Jaycee Dugard before her kidnapping
PLACERVILLE, Calif. (AP) — A Northern California couple charged with kidnapping Jaycee Dugard and holding her captive for 18 years have given full confessions to authorities, a defense lawyer said Monday.
The revelation came as prosecutors and defense lawyers opened negotiations on possible plea bargains that could avert a trial and testimony by the victim who has sought privacy since being freed 18 months ago.
Attorney Stephen Tapson, who represents defendant Nancy Garrido, told reporters outside court that he was present when his client and her husband, Phillip Garrido, were re-interviewed by El Dorado County detectives during the past month.
They acknowledged snatching Dugard, then 11, from a South Lake Tahoe street, and answered dozens of questions from investigators about the years they spent with her and her two daughters fathered by Phillip Garrido, Tapson said.
"Essentially they confessed to kidnapping and told where all the bodies are buried," Tapson said, characterizing the disclosures as "full confessions."
Nancy Garrido, 55, has pleaded not guilty to 18 felony counts that include false imprisonment, rape and child pornography. Her husband had been scheduled to enter a plea Monday, but his lawyer, Deputy Public Defender Susan Gellman, asked to postpone the arraignment until March 17.
Neither Gellman nor District Attorney Vern Pierson would confirm or deny Tapson's account.
The case took a turn toward a possible plea deal earlier this month when a judge declared Phillip Garrido competent to stand trial.
Criminal proceedings against him had been halted in September after Gellman expressed doubts about his mental state. Based on evaluations by two psychiatrists, Gellman and the district attorney later agreed Garrido's competency was no longer a barrier to trial.
Both defense lawyers said after Phillip Garrido was declared competent to stand trial that the defendants were amenable to a settlement that would spare Dugard and her daughters from having to take the witness stand.
Tapson said discussions for a plea deal are ongoing, with the most recent offer from prosecutors calling for sentencing Phillip Garrido to 440 years in prison and his wife to more than 241 years.
Tapson thinks the sentence proposed for his client is exorbitant. While Nancy Garrido acknowledged being the one who dragged Dugard from a school bus stop into the couple's car in 1991, she denies having sexually abused the girl and regards herself as a mother to Dugard and her daughters, Tapson said.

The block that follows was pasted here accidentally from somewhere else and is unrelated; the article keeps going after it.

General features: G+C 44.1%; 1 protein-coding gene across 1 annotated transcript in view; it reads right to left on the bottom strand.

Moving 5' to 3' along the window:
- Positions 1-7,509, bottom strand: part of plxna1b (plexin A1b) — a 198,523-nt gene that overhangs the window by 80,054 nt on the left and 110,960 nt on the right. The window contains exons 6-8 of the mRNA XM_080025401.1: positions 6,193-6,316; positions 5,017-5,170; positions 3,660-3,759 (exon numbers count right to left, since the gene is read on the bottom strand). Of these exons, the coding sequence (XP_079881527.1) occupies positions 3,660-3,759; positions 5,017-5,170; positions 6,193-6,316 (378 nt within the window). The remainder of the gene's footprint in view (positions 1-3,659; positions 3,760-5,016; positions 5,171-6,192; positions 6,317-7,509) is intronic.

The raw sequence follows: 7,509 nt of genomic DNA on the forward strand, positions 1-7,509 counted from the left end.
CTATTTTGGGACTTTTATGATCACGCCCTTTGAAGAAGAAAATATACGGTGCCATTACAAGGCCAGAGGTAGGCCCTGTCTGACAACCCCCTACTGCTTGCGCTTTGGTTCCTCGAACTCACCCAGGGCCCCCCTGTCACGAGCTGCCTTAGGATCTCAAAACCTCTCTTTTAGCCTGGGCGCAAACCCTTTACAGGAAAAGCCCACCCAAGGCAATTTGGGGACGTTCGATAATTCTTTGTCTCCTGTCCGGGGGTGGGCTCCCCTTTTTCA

"She should be able to walk free at some point in time," Tapson said, adding that he thought a sentence of 20 to 30 years would be appropriate.
Nancy Garrido delivered the children Dugard, now 30, had when she was 14- and 17-years old, he said.
The lawyer says Dugard was present during one of Nancy Garrido's recent interviews, apparently the first time the women had been face-to-face since the couple was arrested in 2009.
He declined to say if they spoke or to describe the mood at their encounter.
Dugard is writing a book about her years imprisoned in the backyard of the Garridos' Antioch home, with publication expected later this year. So far, she has not spoken publicly about her ordeal.
Also Monday, Superior Court Judge Douglas Phimister refused to release grand jury transcripts, mental health records and other documents in the case.
Phimister ruled that making the information public would "substantially and prejudicially" jeopardize Phillip Garrido's right to a fair trial.
Media organizations, including The Associated Press, had asked the judge to unseal the documents.
Dugard spent a day testifying behind closed door before a grand jury in August, and her statements largely formed the basis of the indictments handed down by the jury.
Prosecutors objected to having her testimony made public before trial or as part of a plea deal.
Quoting their motion, Phimister noted the testimony contained a detailed description of her rape and other sexual acts that Phillip Garrido is accused of capturing on video.
Her account, as well as the reports of the court-appointed psychiatrists who evaluated Phillip Garrido, could prejudice potential jurors if the case goes to trial, the judge said.